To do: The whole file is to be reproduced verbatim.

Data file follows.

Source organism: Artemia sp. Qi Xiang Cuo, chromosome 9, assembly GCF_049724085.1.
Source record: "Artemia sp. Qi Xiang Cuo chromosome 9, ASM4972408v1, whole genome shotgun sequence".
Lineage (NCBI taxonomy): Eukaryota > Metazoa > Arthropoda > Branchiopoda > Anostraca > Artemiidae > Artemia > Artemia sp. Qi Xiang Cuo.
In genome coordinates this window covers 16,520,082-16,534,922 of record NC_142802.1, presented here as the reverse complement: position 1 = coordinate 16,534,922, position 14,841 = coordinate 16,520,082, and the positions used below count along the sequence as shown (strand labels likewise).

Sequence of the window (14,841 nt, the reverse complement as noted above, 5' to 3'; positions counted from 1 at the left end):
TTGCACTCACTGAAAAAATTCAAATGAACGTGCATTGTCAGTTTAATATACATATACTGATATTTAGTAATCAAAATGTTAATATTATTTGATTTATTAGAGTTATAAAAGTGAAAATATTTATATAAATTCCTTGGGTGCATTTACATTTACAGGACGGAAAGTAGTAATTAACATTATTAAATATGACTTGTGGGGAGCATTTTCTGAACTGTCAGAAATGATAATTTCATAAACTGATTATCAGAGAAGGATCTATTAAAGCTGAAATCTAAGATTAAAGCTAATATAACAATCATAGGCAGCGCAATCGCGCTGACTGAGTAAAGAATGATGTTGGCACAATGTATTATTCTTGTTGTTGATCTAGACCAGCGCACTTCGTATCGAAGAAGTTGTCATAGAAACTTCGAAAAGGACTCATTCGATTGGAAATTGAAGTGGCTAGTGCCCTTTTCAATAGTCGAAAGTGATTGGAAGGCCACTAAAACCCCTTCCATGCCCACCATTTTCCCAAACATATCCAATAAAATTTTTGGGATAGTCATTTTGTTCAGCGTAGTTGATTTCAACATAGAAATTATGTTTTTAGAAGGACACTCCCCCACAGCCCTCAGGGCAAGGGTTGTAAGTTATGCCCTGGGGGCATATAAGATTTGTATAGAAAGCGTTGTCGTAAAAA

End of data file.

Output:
Source organism: Artemia sp. Qi Xiang Cuo, chromosome 9, assembly GCF_049724085.1.
Source record: "Artemia sp. Qi Xiang Cuo chromosome 9, ASM4972408v1, whole genome shotgun sequence".
Lineage (NCBI taxonomy): Eukaryota > Metazoa > Arthropoda > Branchiopoda > Anostraca > Artemiidae > Artemia > Artemia sp. Qi Xiang Cuo.
In genome coordinates this window covers 16,520,082-16,534,922 of record NC_142802.1, presented here as the reverse complement: position 1 = coordinate 16,534,922, position 14,841 = coordinate 16,520,082, and the positions used below count along the sequence as shown (strand labels likewise).

Sequence of the window (14,841 nt, the reverse complement as noted above, 5' to 3'; positions counted from 1 at the left end):
TTGCACTCACTGAAAAAATTCAAATGAACGTGCATTGTCAGTTTAATATACATATACTGATATTTAGTAATCAAAATGTTAATATTATTTGATTTATTAGAGTTATAAAAGTGAAAATATTTATATAAATTCCTTGGGTGCATTTACATTTACAGGACGGAAAGTAGTAATTAACATTATTAAATATGACTTGTGGGGAGCATTTTCTGAACTGTCAGAAATGATAATTTCATAAACTGATTATCAGAGAAGGATCTATTAAAGCTGAAATCTAAGATTAAAGCTAATATAACAATCATAGGCAGCGCAATCGCGCTGACTGAGTAAAGAATGATGTTGGCACAATGTATTATTCTTGTTGTTGATCTAGACCAGCGCACTTCGTATCGAAGAAGTTGTCATAGAAACTTCGAAAAGGACTCATTCGATTGGAAATTGAAGTGGCTAGTGCCCTTTTCAATAGTCGAAAGTGATTGGAAGGCCACTAAAACCCCTTCCATGCCCACCATTTTCCCAAACATATCCAATAAAATTTTTGGGATAGTCATTTTGTTCAGCGTAGTTGATTTCAACATAGAAATTATGTTTTTAGAAGGACACTCCCCCACAGCCCTCAGGGCAAGGGTTGTAAGTTATGCCCTGGGGGCATATAAGATTTGTATAGAAAGCGTTGTCGTAAAAA